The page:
Date of Award

Summer 8-20-2020

Level of Access Assigned by Author

Open-Access Thesis

Degree Name

Master of Science (MS)


Marine Biology


David Townsend

Second Committee Member

Lee Karp-Boss

Third Committee Member

Jeffrey Runge


A series of three oceanographic survey cruises were conducted in June, July, and August of 2019 in the northeastern Gulf of Maine and Bay of Fundy. Surface water samples were collected and analyzed for enumerations of cell densities of the dinoflagellate Alexandrium catenella in relation to cell densities of diatoms. Hydrographic profiles of temperature, salinity, and nutrients (silicate and nitrate) were also made at each station. Data were analyzed to determine if there was any statistically significant evidence of allelopathic interference imparted by diatoms that impede A. catenella. A. catenella cells were most abundant in June, reaching 6,195 cells per liter at the surface (1 m), with the highest densities occurring at offshore stations. Diatoms were also most abundant in June (681,667 cells/L), reaching highest cell densities at inshore stations, spatially separated from A. catenella maximal densities, which suggested an allelopathic inhibition of A. catenella by diatoms, as had been suggested by earlier workers; however, there was no statistically significant inverse relationship (according to Pearson correlation analysis; r=-0.42, P=0.131). Distributions of A. catenella and diatoms were similar to one another in July, with the highest densities occurring at shallower inshore stations (3,378 A. catenella cells/L and 108,333 diatom cells/L). The August survey cruise was limited in coverage and occupied fewer stations. A. catenella cell densities were highest in the interior Bay of Fundy in August (867 cells/L) while diatoms were more abundant in shallower, coastal waters off of Maine, and Nova Scotia (66,111 cells/L). The highest surface cell densities of both A. catenella and diatoms occurred in waters low in both nitrate and silicate in all three months, which is consistent with previous observations.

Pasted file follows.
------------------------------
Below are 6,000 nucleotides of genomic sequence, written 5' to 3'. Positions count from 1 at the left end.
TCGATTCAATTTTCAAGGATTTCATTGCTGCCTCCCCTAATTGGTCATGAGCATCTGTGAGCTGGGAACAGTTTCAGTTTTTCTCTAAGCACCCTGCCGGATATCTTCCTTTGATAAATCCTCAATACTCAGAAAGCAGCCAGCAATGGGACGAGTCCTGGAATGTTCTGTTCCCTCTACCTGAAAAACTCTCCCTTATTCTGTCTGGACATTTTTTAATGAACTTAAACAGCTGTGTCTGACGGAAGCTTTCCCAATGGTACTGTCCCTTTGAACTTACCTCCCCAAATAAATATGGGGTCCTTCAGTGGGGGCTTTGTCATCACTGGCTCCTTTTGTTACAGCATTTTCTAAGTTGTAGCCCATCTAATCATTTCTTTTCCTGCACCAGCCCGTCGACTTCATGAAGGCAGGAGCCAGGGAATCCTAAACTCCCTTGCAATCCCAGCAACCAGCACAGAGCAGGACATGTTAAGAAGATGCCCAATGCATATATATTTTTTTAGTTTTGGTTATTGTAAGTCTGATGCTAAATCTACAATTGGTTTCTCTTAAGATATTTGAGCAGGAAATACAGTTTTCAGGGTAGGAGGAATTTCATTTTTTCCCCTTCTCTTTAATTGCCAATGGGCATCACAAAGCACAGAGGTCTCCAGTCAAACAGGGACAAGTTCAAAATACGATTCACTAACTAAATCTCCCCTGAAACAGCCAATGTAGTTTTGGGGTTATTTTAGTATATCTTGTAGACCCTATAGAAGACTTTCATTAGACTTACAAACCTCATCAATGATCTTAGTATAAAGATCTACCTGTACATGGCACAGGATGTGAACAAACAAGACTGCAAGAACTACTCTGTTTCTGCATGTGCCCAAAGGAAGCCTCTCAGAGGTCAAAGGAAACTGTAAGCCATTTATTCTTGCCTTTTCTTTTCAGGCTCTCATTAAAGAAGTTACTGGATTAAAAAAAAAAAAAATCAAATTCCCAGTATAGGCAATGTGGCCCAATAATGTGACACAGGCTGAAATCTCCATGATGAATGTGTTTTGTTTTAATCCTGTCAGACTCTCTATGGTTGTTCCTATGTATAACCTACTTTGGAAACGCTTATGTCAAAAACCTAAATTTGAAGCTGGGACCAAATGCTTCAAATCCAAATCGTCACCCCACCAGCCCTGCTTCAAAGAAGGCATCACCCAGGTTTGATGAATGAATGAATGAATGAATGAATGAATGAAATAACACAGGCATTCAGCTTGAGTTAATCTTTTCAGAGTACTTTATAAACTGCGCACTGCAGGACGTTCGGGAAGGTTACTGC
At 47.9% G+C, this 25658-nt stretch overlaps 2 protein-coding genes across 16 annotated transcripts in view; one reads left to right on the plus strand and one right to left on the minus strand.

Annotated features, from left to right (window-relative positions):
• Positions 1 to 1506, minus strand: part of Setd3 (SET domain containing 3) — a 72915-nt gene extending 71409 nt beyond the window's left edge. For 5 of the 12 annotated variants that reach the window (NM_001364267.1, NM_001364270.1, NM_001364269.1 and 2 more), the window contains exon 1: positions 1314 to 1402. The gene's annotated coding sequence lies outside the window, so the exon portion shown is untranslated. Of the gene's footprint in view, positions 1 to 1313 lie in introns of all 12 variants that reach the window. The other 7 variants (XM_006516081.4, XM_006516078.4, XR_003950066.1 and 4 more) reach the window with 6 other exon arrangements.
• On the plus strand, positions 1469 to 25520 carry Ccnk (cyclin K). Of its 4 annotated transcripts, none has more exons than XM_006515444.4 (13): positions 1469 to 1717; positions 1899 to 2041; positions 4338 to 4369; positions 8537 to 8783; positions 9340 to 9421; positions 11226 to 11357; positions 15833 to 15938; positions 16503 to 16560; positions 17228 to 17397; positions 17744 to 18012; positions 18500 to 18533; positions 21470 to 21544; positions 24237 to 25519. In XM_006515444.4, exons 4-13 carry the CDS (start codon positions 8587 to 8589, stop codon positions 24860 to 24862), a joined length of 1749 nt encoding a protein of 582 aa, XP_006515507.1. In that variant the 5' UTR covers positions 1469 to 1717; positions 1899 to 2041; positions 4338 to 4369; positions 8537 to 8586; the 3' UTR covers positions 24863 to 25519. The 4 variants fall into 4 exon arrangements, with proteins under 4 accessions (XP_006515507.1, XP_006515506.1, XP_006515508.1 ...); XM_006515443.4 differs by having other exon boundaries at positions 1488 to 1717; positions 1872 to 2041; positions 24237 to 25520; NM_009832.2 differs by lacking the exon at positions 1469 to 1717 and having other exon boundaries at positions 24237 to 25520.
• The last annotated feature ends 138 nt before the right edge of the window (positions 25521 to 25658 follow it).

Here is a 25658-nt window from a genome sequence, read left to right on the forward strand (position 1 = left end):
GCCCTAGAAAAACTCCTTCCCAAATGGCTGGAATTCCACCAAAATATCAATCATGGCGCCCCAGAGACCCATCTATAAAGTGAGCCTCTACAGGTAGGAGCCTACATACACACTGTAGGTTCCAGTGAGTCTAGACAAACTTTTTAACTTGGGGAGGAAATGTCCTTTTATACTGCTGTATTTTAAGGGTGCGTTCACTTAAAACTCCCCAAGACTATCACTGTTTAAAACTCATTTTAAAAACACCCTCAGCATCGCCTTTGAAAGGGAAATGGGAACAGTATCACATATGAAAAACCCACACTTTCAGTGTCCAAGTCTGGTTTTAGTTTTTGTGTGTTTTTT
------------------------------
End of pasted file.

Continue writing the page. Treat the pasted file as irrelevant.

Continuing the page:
The dominant diatom genera included (in order): a) in June: Thalassiosira, Chaetoceros, Cylindrotheca, Pseudonitzschia, Thalassionema, and Rhizosolenia; b) in July: Chaetoceros, Thalassiosira, Cylindrotheca, Pseudonitzschia, Rhizosolenia, Guinardia, Thalassionema; and c) in August: Skeletonema, Chaetoceros, Thalassiosira, Cylindrotheca, Pseudonitzschia, Guinardia, Cylindrotheca, and Achnanthes.

Pearson correlation analyses also showed that there were no statistically significant correlations between either A. catenella or diatom cell densities and surface concentrations of the nutrient silicate; however, in June, A. catenella did show a statistically significant inverse correlation with nitrate (P=0.0187).

Overall there was a seasonal decline from June to August, which contrasts with earlier reports that showed seasonal increases from June to August in the NE Gulf of Maine and Bay of Fundy. In June, there was a positive correlation between A. catenella and salinity, which corresponded with the time of greatest A. catenella densities offshore (r=0.44; p= 0.003). In July, A. catenella were significantly inversely correlated with temperature where cells are usually most abundant in the colder waters of the Eastern Maine Coastal Current (r=0.32; p=0.036). August had fewer stations making it difficult to draw conclusions. Overall the data did not support the original hypothesis of allelopathy, as there was no statistically significant Pearson correlation between diatoms and A. catenella for any of the three summer surveys.